Painting investigation by using non

Painting investigation by using non-invasive imaging techniques in the
UV-Vis-IR regions
Marcello Picollo1, Giovanni Bartolozzi1, Andrea Casini1, Costanza Cucci1, Marco Poggesi1, Lorenzo
Stefani1, Alfredo Aldrovandi1,2
“Nello Carrara” Institute for Applied Physics of the Italian National Research Council (IFAC-CNR), Via
Madonna del Piano 10, 50019 Sesto Fiorentino (FI), Italy; e-mail: [email protected]
Opificio delle Pietre Dure, Via degli Alfani 78, 50121 Firenze, Italy
Abstract—The present communication will give an overview on
the most traditional imaging techniques employed in the art
conservation field as well as introduce the most recent advances
in the application of imaging methodologies in this stimulating
RESENTLY, the study of artworks can be performed
using invasive and/or non-invasive approaches [1]. The
non-invasive methodologies are basically grouped in ‘on
specific site’ (on small spot, 1-D) and ‘over area’ (on large
area, 2-D) techniques focused on the diagnosis, conservation,
and access to objects of art. Preliminary non-invasive
investigations are always necessary at the beginning of the
investigation and/or study of a work of art or before initiating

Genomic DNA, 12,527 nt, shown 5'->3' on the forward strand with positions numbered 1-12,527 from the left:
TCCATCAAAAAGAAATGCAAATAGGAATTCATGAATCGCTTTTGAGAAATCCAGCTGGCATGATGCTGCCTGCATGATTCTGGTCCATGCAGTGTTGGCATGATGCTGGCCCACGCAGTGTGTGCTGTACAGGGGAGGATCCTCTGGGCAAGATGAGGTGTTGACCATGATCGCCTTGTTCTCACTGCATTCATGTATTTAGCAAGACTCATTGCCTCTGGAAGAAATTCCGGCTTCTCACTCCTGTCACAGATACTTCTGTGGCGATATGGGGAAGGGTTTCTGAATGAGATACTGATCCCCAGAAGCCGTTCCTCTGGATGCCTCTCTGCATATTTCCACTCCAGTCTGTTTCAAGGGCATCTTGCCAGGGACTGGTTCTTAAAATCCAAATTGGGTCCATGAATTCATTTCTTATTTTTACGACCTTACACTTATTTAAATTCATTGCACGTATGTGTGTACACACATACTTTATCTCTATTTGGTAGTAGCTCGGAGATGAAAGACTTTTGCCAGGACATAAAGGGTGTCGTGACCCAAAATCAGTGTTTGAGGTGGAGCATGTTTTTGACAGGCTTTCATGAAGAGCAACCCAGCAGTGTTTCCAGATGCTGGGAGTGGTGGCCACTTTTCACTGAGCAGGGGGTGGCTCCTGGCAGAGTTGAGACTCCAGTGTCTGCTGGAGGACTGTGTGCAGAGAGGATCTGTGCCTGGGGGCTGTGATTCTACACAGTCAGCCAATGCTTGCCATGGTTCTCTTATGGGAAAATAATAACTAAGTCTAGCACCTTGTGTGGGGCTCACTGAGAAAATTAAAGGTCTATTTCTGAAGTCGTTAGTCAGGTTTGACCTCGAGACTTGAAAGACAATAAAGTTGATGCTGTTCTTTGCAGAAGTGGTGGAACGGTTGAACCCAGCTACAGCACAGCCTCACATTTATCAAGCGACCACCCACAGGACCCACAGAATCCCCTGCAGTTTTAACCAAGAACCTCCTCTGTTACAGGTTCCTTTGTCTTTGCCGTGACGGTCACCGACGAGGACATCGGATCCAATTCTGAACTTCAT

any conservation procedure on valuable artworks, in order to
assist curators and conservators in their decision-making
When dealing with artefacts that can be considered as
nearly flat objects, such as paintings, drawings or other
graphic artworks, imaging (2-D) techniques offer an ideal
approach for performing non-invasive examinations. In the
field of art conservation, these imaging techniques range from
well-established methodologies, such as high-resolution
digital photography, to the use of visible raking light, transillumination and trans-irradiation techniques, UV reflectance
and fluorescence, X-ray radiography, IR reflectography, IR
false colour, etc. (Fig. 1) [2-6].
Fig. 1. Simplified stratigraphic scheme panel painting: A) varnish layer; B)
paint layers; C) imprimitura layer with drawing; D) preparation layers; E)
wood support.
In the past decades new imaging technologies originating in
remote sensing applications have been introduced in the
cultural heritage field, such as multi-and hyper-spectral
imaging techniques in the UV-Vis-NIR regions [7-10].
Another improvement in the field took place in 2006 when
the first THz image was obtained on a canvas painting [11].
From that application, imaging devices have made it possible
to expand the working range of the systems up to the
Terahertz (THz) and Gigahertz (GHz) regions [12].
The present communication will give an overview on the
most traditional imaging techniques employed in the art
conservation field as well as introduce the most recent
advances in the application of imaging methodologies in this
stimulating field.
Funding of the THz-ARTE project through the Italian
Ministry of Foreign Affairs is gratefully acknowledged.
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stratigraphic details of panel paintings using terahertz time domain
spectroscopy imaging system” Journal of Cultural Heritage, (2014),